Documentary: Super Duper Alice Cooper...

By: Robert Cavuoto - Guitar

Super Duper Alice Cooper is not just another run of the mill Rock Star Documentary, but rather its a very unique look into the life and story of a young man named Vincent Furnier, (Alice Cooper), who had a longing for rock ‘n’ roll stardom and a wanting to push the limits of excess both on stage and off.

Determined to strike fear in the hearts of people everywhere as the ultimate shock rock villain, Alice Cooper set out on a journey to take over the world with his macabre shock-show and his menacing look.

Super Duper Alice Cooper is a fascinating documentary that goes beyond the make-up and music with a deeper story of a teenage Dr. Jekyll, whose rock ‘n’ roll Mr. Hyde almost kills him. The focal point being how the Alice Cooper band got started and how an underdog who never was to amount to anything proved the world wrong.

Debuting at the Tribeca Film Festival this past April, Super Duper Alice Cooper is the first ever documentary on Alice where we see the logic of this mad genius along with old photos, archive film footage, and animation.

Robert Cavuoto of Guitar had the immense pleasure of sitting down with Rock ‘n’ Roll Hall of Famer, Alice Cooper, about the his new documentary and to get the inside scoop on his new cover CD due out this summer.


Robert Cavuoto: I enjoyed the movie, Super Duper Alice Cooper. I learned a few things about you that I didn’t know. Was it difficult to encapsulate your entire career in an hour and a half?

Alice Cooper: There were so many stories left out, like the ones with Elvis, The Beatles, and The Rolling Stones. It was basically about how the career took off. What happened and what wasn’t supposed to happen. We were the band least likely to make it commercially. We had records and a notorious stage show which people had to digest.

Robert: Was it difficult to see yourself so messed up and emaciated?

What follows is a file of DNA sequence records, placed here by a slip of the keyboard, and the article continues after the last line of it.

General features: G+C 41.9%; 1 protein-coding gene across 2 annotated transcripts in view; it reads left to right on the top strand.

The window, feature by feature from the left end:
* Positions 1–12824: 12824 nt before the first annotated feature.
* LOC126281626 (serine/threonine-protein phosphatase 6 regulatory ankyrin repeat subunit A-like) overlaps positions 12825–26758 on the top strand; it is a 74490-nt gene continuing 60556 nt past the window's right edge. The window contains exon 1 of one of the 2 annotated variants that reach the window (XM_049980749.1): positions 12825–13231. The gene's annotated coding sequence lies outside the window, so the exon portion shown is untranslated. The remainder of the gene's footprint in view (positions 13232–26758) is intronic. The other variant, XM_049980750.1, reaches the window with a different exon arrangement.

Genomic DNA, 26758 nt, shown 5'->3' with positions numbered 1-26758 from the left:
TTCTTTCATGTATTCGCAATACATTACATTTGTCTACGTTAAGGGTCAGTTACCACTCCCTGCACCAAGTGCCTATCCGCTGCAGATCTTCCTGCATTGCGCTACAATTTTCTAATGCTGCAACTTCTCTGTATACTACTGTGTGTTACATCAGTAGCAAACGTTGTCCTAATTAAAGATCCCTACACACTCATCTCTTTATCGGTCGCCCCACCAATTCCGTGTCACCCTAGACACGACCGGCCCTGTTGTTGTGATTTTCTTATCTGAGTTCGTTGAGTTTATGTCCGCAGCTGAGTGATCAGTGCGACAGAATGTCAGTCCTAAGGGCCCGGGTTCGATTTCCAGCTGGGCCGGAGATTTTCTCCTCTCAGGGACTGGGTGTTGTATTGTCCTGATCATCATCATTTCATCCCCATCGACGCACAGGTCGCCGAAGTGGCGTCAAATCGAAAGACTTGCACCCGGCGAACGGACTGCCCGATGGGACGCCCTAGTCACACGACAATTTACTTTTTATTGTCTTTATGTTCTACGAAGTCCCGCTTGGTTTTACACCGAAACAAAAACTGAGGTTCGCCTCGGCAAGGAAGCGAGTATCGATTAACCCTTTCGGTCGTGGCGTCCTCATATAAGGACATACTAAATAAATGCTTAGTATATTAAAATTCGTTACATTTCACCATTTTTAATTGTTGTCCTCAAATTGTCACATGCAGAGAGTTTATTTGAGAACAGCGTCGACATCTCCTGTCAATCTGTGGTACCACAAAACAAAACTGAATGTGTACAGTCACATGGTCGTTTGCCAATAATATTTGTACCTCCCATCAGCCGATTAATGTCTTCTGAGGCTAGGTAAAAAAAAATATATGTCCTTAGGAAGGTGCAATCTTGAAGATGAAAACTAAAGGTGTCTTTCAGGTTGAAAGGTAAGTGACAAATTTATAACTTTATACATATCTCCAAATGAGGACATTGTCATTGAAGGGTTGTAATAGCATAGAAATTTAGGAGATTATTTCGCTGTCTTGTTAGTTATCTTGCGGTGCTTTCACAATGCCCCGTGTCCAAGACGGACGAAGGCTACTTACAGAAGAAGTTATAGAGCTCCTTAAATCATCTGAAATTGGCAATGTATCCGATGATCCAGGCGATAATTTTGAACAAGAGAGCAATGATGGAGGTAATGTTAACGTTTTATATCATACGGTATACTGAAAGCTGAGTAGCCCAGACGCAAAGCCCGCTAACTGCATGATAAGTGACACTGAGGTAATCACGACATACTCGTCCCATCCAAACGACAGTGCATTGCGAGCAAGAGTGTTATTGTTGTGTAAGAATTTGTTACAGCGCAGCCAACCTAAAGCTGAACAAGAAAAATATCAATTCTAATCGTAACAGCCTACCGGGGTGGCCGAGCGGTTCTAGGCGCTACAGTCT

Alice Cooper: Like the interview with Tom Snyder, that was a little uncomfortable to watch. I have never ever talked about the drug abuse up until this point in 1000s of interviews. Everyone knew me as a happy alcoholic. Unlike Sherlock Holmes who always refers to himself as the functional psychopathic. I was the functional alcoholic. I never missed a show nor slurred a word. I would do talk shows like Johnny Carson and you would never know that I was a half a bottle of whiskey into it. But when it came to drugs, I always thought it was very uncool for Alice to fall into that trap.

Being an addictive personality, I didn’t have a chance. When the cocaine blizzard happened in California I was in the middle of it. I never talked about until this documentary.

Robert: As you mentioned about the additive personality, do you consider golf a healthy addiction to replace the drugs and alcohol?

Alice Cooper: For a person that tours six month out of the year, golf is the most perfect thing in the world. We didn’t get into it on the documentary because it happened later.
The deal was that when you go on stage at 10:00 pm on Tuesday in Wichita and you wake up at 8:00 am, what are you going to do, go to the mall again?
Most rock’ n rollers were athletes at a time in their life. The ones I introduced to golf got addicted to it. You can go play golf five times a week at five different golf courses and hang out with your buddies. Doesn’t matter if you’re any good, just that you go out and play.
Golf wasn’t a cure for me as I was already healed from the alcoholism. It was more of a spiritual thing that God took away for me. Golf helped kill the time that I didn’t know what to do with. I shot 74 by the way this morning! [Laughing]

Robert: You’ve had so many ups and downs in your career, is there any one period of time where things seemed the most hopeless?

Alice Cooper: There is that moment in anybody’s life especially a rock ‘n’ roll guy where you are living minute to minute and album to album. Even though you get really big this year, next year it doesn’t mean anything. You’re only as good as your last album.
I got to a point where we made three or four albums in a row that didn’t do anything. My real fans loved those albums, but they were so experimental and different from Billion Dollar Babies and School’s Out which were both #1 and Welcome to My Nightmare which was in the Top 5. Those were the albums that were huge. Then I had four albums and they were cool but non-existent.
I think in that period of time from a career point of view, I said I’m never going to make another hit album again. Trash came after that and it sold 5 million copies. As soon as I got sober all of a sudden things got okay again. It took me going into a hospital and getting sober before I made another hit album.



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